.allMatch(i -> elements[i] <= elements[i+1]);

    assertThat(sorted, is(true));

From the doc:

fork(): Arranges to asynchronously execute this task in the pool the current task is running in
join(): Returns the result of the computation when it is done

Those methods use a series of internal, per-thread queues to manipulate the tasks and switch threads from executing one task to executing another. Of course all of that is transparent to the developer.


Saturday, January 5, 2019

Java Weak References

Reusing objects is important in Java but also it can cause memory and performance issues if the objects to be reused can't be freed out by GC. Sometimes we need to reuse objects as soon as they are still being referenced or as soon as they may have good chance to be used in the future.

Weak references give us the opportunity to achieve this by not largely affecting memory and performance of our application (In a more GC-friendly). In today's post I will go through the differences between strong and weak references in Java and the effect of them on garbage collector.

Strong References


Strong references are the default type/class references in Java. Objects that are strongly references aren't eligible for GC neither minor nor full GC until they are not strongly referenced anymore. 


All object references in Java are strongly referenced unless explicitly specified, see below sections.

StringBuilder builder = new StringBuilder();

Weak References

Weak reference objects are not default and must be explicitly specified. This type of references is to maintain references to objects that are `WEAK` meaning that if the object is eligible for GC `not strongly referenced anymore` but still `weakly referenced` the object can be collected.

StringBuilder builder = new StringBuilder();
WeakReference<StringBuilder> weakBuilder = new WeakReference<>(builder);

Soft References


This type of references is also a weak reference that remains in memory for longer - It resists minor GC until memory is really needed to be reclaimed (Application is reaching OOM then it will clear all soft references). Soft references are essentially one large, least recently used (LRU) object pool (cache).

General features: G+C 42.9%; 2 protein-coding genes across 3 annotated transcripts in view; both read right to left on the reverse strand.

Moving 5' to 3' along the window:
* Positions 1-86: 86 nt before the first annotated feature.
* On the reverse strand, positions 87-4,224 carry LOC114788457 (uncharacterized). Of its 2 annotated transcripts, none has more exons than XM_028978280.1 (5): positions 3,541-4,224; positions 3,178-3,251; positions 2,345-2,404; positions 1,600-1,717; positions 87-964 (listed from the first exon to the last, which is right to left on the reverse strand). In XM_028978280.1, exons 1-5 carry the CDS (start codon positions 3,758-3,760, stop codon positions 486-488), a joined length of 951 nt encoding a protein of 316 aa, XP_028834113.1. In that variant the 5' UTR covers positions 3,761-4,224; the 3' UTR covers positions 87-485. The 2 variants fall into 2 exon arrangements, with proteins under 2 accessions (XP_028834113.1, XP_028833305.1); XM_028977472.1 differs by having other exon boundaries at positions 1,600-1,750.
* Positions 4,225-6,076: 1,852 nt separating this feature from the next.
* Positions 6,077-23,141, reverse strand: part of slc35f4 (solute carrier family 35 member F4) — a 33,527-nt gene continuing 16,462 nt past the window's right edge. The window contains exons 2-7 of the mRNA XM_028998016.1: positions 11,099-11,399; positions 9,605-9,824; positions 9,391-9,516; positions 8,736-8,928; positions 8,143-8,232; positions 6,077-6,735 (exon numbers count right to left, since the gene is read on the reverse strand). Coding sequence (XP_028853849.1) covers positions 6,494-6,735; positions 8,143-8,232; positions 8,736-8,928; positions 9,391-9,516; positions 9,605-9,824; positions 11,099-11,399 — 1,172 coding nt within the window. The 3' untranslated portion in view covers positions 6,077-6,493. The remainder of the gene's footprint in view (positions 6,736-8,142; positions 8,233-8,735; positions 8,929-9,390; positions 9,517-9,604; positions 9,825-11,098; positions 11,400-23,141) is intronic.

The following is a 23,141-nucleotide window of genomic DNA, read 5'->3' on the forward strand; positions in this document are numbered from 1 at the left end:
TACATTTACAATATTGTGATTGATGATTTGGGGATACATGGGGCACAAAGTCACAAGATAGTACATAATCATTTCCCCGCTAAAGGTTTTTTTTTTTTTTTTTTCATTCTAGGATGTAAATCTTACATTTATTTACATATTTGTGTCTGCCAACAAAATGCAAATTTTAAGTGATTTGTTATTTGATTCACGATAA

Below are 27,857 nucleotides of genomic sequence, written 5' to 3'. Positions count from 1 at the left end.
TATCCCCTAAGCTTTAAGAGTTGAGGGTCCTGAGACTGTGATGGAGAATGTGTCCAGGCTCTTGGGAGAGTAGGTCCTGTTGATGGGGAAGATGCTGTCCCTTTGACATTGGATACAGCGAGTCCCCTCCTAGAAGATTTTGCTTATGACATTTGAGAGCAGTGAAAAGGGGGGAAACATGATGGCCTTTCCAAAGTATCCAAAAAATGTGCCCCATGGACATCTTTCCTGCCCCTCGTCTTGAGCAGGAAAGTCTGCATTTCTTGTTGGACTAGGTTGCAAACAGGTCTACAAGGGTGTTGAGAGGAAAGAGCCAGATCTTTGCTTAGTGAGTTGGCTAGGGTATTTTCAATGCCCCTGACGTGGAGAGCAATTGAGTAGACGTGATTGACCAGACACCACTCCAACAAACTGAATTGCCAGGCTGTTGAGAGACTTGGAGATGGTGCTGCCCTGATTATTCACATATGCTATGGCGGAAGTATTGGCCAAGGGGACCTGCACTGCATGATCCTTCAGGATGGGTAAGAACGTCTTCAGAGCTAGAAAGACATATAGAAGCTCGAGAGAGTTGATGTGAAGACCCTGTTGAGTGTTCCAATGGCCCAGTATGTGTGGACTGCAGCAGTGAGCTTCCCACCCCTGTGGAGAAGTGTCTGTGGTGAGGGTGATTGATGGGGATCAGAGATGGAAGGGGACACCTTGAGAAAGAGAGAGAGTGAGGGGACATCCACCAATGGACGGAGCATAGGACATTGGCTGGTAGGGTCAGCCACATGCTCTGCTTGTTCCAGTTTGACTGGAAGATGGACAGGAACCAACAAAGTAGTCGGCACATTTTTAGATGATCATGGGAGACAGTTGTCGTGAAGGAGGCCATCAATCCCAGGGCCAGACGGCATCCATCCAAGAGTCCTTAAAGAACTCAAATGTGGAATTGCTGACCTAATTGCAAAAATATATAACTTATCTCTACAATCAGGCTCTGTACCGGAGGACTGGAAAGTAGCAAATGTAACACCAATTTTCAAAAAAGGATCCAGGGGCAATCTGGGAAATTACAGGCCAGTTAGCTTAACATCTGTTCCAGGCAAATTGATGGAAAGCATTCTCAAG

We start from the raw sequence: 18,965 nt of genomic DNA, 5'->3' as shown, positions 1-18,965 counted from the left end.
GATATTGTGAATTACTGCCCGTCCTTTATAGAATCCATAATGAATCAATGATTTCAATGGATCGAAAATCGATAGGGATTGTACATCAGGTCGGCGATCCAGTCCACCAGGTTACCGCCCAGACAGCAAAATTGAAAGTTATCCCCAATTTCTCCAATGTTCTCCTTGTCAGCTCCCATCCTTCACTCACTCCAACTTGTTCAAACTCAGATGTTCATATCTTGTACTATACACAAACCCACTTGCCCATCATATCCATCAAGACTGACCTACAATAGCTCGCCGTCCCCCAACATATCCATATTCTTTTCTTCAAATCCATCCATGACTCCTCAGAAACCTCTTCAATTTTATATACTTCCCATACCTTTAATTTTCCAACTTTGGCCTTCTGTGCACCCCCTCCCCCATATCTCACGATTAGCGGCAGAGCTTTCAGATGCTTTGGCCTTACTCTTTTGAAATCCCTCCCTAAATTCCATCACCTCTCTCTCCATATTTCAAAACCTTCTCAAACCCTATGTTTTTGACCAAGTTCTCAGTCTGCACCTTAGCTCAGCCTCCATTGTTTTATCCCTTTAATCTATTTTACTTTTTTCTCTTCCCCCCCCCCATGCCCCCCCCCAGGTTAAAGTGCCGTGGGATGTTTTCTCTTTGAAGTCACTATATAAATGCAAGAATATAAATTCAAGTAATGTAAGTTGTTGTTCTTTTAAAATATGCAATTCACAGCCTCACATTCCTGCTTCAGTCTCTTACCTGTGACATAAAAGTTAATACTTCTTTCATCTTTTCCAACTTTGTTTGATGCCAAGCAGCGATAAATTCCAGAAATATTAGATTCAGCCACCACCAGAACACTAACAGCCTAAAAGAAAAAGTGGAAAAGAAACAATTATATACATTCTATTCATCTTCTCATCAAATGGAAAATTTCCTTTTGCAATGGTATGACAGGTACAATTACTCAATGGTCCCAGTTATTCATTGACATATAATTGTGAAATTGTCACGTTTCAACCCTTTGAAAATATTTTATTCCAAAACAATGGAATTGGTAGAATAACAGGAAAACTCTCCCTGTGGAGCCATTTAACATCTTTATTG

The JVM keeps track of the last access to each reference and calculates if the soft reference is eligible for GC. This is controlled by the JVM `-XX:SoftRefLRUPolicyMSPerMB` flag which is by default = 1000 = One second of lifetime per free megabyte in the heap

StringBuilder builder = new StringBuilder();
SoftReference<StringBuilder> weakBuilder = new SoftReference<>(builder);

Phanotm References


Phantom references help us doing finalization to avoid implementing the `Object.finalize` method which could have negative implications to the application as its not deterministic and can make the object reachable again or negatively impact application performance.

Phantom references are different from Weak/Soft references in that GC will not collect a phantom reachable object until its cleared out all acquired resources.

`PhanomReference` class accepts two parameters the referent object and a `ReferenceQueue` which is then used to enqueue objects eligible for clearance.

ReferenceQueue q = new ReferenceQueue();
PhantomReference pr = new PhantomReference(object, referenceQueue);
// Later on another point
Reference r = q.remove();
// Now, clear up any thing you want

Quick Summary (From: Java Performance - The Definitive Guide)

  • Indefinite (soft, weak, phantom) references alter ordinary lifecycle of java objects, allowing them to be reused in ways that may be more GC-friendly.
  • Weak references should be used when an application is interested in an object only if that object is strongly referenced else where in the application.
  • Soft references hold onto objects for (possibly) long periods of time, providing a simple GC-friendly LRU cache.
  • Indefinite reference consume their own memory and hold onto memory of other objects for long periods of time; they should be used sparingly.